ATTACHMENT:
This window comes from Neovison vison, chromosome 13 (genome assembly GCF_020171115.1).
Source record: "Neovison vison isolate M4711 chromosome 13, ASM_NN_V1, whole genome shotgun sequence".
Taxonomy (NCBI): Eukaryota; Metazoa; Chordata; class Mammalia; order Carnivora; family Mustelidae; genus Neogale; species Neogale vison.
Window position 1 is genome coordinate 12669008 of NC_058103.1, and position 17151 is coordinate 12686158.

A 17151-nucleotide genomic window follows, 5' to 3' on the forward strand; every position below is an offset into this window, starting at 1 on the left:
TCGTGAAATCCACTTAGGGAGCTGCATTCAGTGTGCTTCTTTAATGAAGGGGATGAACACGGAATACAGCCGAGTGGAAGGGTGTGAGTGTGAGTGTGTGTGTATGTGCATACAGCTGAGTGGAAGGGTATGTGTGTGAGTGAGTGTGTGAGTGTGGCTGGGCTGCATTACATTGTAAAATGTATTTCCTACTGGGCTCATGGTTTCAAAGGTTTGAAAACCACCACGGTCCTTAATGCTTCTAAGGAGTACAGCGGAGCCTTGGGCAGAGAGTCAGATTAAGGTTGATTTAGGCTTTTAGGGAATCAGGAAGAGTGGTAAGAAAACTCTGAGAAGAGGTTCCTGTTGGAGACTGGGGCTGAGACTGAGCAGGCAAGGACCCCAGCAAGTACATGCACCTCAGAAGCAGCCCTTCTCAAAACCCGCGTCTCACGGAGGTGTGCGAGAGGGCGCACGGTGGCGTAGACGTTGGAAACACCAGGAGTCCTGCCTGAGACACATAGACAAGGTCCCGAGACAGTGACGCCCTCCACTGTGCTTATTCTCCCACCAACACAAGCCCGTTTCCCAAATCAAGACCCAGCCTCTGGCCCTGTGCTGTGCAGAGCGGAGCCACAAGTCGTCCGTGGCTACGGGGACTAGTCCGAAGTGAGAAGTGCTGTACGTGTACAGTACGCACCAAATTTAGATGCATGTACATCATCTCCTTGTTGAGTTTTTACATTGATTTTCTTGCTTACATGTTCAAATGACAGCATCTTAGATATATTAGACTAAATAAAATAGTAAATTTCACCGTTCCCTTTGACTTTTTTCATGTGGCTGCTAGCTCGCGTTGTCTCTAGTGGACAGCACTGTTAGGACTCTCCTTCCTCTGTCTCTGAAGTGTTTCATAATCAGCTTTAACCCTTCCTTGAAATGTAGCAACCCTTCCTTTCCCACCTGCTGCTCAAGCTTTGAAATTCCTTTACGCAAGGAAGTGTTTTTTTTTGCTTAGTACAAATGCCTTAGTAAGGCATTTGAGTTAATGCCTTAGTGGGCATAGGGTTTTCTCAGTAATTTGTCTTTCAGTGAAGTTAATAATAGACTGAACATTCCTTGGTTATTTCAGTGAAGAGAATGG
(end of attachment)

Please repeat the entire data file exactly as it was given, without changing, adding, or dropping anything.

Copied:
This window comes from Neovison vison, chromosome 13 (genome assembly GCF_020171115.1).
Source record: "Neovison vison isolate M4711 chromosome 13, ASM_NN_V1, whole genome shotgun sequence".
Taxonomy (NCBI): Eukaryota; Metazoa; Chordata; class Mammalia; order Carnivora; family Mustelidae; genus Neogale; species Neogale vison.
Window position 1 is genome coordinate 12669008 of NC_058103.1, and position 17151 is coordinate 12686158.

A 17151-nucleotide genomic window follows, 5' to 3' on the forward strand; every position below is an offset into this window, starting at 1 on the left:
TCGTGAAATCCACTTAGGGAGCTGCATTCAGTGTGCTTCTTTAATGAAGGGGATGAACACGGAATACAGCCGAGTGGAAGGGTGTGAGTGTGAGTGTGTGTGTATGTGCATACAGCTGAGTGGAAGGGTATGTGTGTGAGTGAGTGTGTGAGTGTGGCTGGGCTGCATTACATTGTAAAATGTATTTCCTACTGGGCTCATGGTTTCAAAGGTTTGAAAACCACCACGGTCCTTAATGCTTCTAAGGAGTACAGCGGAGCCTTGGGCAGAGAGTCAGATTAAGGTTGATTTAGGCTTTTAGGGAATCAGGAAGAGTGGTAAGAAAACTCTGAGAAGAGGTTCCTGTTGGAGACTGGGGCTGAGACTGAGCAGGCAAGGACCCCAGCAAGTACATGCACCTCAGAAGCAGCCCTTCTCAAAACCCGCGTCTCACGGAGGTGTGCGAGAGGGCGCACGGTGGCGTAGACGTTGGAAACACCAGGAGTCCTGCCTGAGACACATAGACAAGGTCCCGAGACAGTGACGCCCTCCACTGTGCTTATTCTCCCACCAACACAAGCCCGTTTCCCAAATCAAGACCCAGCCTCTGGCCCTGTGCTGTGCAGAGCGGAGCCACAAGTCGTCCGTGGCTACGGGGACTAGTCCGAAGTGAGAAGTGCTGTACGTGTACAGTACGCACCAAATTTAGATGCATGTACATCATCTCCTTGTTGAGTTTTTACATTGATTTTCTTGCTTACATGTTCAAATGACAGCATCTTAGATATATTAGACTAAATAAAATAGTAAATTTCACCGTTCCCTTTGACTTTTTTCATGTGGCTGCTAGCTCGCGTTGTCTCTAGTGGACAGCACTGTTAGGACTCTCCTTCCTCTGTCTCTGAAGTGTTTCATAATCAGCTTTAACCCTTCCTTGAAATGTAGCAACCCTTCCTTTCCCACCTGCTGCTCAAGCTTTGAAATTCCTTTACGCAAGGAAGTGTTTTTTTTTGCTTAGTACAAATGCCTTAGTAAGGCATTTGAGTTAATGCCTTAGTGGGCATAGGGTTTTCTCAGTAATTTGTCTTTCAGTGAAGTTAATAATAGACTGAACATTCCTTGGTTATTTCAGTGAAGAGAATGG